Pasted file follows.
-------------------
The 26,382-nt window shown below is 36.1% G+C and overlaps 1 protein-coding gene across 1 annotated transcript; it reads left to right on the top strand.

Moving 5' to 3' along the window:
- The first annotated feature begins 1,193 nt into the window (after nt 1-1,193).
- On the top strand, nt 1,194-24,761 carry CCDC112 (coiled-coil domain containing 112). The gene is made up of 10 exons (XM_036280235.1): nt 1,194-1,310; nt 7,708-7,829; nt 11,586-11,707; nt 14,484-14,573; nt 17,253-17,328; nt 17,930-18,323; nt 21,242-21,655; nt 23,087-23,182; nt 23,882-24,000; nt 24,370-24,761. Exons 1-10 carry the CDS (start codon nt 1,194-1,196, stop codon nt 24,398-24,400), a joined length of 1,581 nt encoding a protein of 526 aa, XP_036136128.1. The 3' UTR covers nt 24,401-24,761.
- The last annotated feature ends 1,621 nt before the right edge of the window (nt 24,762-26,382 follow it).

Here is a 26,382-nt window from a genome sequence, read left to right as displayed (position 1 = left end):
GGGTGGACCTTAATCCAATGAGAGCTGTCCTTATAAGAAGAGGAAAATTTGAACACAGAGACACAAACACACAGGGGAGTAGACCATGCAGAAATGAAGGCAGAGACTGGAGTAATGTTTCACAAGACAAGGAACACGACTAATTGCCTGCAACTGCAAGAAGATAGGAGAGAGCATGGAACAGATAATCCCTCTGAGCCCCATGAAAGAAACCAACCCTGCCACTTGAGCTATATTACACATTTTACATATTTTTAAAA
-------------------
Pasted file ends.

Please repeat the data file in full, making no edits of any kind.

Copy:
The 26,382-nt window shown below is 36.1% G+C and overlaps 1 protein-coding gene across 1 annotated transcript; it reads left to right on the top strand.

Moving 5' to 3' along the window:
- The first annotated feature begins 1,193 nt into the window (after nt 1-1,193).
- On the top strand, nt 1,194-24,761 carry CCDC112 (coiled-coil domain containing 112). The gene is made up of 10 exons (XM_036280235.1): nt 1,194-1,310; nt 7,708-7,829; nt 11,586-11,707; nt 14,484-14,573; nt 17,253-17,328; nt 17,930-18,323; nt 21,242-21,655; nt 23,087-23,182; nt 23,882-24,000; nt 24,370-24,761. Exons 1-10 carry the CDS (start codon nt 1,194-1,196, stop codon nt 24,398-24,400), a joined length of 1,581 nt encoding a protein of 526 aa, XP_036136128.1. The 3' UTR covers nt 24,401-24,761.
- The last annotated feature ends 1,621 nt before the right edge of the window (nt 24,762-26,382 follow it).

Here is a 26,382-nt window from a genome sequence, read left to right as displayed (position 1 = left end):
GGGTGGACCTTAATCCAATGAGAGCTGTCCTTATAAGAAGAGGAAAATTTGAACACAGAGACACAAACACACAGGGGAGTAGACCATGCAGAAATGAAGGCAGAGACTGGAGTAATGTTTCACAAGACAAGGAACACGACTAATTGCCTGCAACTGCAAGAAGATAGGAGAGAGCATGGAACAGATAATCCCTCTGAGCCCCATGAAAGAAACCAACCCTGCCACTTGAGCTATATTACACATTTTACATATTTTTAAAA